Christmas on the Reservation
Christmas is almost here and countless individuals and families are preparing for the tradition of gift giving, planning food specifically for the season, or taking this time to reflect back on the year and assess their lives in order to move into the New Year with renewed enthusiasm and purpose. This is also a time to think of others.
On the many Native American reservations we serve, Christmas celebrations also take place. PWNA provides supplies and assistance for Native Americans — U.S. citizens — living in some of the most remote, isolated and economically distressed areas of this country. Many of these communities are challenged by a lack of jobs, housing, transportation, access to basic services and numerous other challenges to quality of life. Think about your own lives: How would a lack of income or access make this holiday season even more difficult for you to enjoy?
Regardless of the present hardships, though, the holiday spirit is alive and well in Native communities. The holiday spirit is manifesting in people coming together to share food and traditional stories, help one another and give thanks for another year of life.
PWNA supports this special time for our partners across the Southwest and Northern Plains reservations. This year, through PWNA Holiday Services, we are providing:
- Holiday stockings for more than 23,400 Native American children across 34 reservations, and rumor has it that Santa will be visiting reservation communities as well to share in some of the celebrations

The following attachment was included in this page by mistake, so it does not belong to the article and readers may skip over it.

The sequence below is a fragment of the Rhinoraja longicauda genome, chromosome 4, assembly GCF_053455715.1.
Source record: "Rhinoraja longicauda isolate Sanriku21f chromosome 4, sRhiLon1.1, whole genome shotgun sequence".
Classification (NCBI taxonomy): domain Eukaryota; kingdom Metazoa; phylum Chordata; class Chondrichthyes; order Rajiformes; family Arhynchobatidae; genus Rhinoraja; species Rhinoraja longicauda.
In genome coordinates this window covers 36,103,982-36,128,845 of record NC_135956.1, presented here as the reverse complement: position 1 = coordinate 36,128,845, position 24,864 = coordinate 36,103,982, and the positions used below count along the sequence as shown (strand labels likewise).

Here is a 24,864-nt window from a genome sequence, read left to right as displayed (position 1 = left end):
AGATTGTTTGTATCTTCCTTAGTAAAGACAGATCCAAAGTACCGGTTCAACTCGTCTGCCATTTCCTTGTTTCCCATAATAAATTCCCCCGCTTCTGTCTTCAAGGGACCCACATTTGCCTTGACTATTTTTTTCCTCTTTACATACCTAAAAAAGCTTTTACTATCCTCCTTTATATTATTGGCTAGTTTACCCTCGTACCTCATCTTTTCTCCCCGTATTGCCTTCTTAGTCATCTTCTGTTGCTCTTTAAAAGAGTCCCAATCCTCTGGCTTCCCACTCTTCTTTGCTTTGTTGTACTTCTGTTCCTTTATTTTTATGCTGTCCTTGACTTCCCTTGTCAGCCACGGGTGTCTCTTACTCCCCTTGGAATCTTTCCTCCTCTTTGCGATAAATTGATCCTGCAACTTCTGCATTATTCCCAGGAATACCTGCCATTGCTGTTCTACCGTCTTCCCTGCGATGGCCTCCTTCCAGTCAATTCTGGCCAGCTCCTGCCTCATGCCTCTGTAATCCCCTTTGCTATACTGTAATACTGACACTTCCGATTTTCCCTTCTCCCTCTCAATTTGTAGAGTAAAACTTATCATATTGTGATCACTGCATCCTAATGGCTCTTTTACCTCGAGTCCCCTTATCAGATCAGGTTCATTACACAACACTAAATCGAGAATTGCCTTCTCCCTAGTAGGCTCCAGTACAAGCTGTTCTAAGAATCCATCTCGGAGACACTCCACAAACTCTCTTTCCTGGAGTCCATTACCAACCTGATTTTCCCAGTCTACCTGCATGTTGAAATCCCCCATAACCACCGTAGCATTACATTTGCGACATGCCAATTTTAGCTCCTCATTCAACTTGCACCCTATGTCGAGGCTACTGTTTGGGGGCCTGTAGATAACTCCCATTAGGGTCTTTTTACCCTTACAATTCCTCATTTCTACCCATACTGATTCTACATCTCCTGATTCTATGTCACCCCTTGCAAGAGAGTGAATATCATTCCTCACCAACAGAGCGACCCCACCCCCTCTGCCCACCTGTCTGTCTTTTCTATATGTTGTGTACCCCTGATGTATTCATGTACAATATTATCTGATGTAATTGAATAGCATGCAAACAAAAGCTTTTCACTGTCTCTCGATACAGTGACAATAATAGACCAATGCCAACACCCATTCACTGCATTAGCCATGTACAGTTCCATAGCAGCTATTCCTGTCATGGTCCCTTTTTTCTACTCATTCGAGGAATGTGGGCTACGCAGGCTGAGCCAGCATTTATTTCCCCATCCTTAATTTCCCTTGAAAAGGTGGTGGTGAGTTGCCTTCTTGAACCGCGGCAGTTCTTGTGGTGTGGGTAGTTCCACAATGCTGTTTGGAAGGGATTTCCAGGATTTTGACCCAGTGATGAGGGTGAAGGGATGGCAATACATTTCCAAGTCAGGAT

- Food for 2,300 people at Christmas community meals, including delicious turkey, potatoes, cranberry sauce and stuffing
- Holiday gift bags for more than 12,400 Native American Elders, filled with practical items such as first aid kits, smoke detectors, blankets, gloves, socks, personal care items and nonperishable food
I have been fortunate to see the impact PWNA Holiday Services have on the lives of the individuals and communities we serve. Recently, I attended a Thanksgiving community event and helped serve the meal at an Elder Nutrition Center (ENC) of the Navajo Nation. After everyone was served, the Elders invited staff to sit with them and share in the celebration. I sat by an Elder who shared how grateful she was for the support PWNA provided to the ENC. “I was looking forward to this gathering, I live alone and my children are far away and cannot be here for the holidays. I appreciate the meal, but I am more thankful about being able to visit with others in my community,” she said.
PWNA is only able to give holiday gifts such as this because of the support we get from our donors. Please know that your presence is felt during moments just like this, and your kindness is always remembered — even by those you have not met.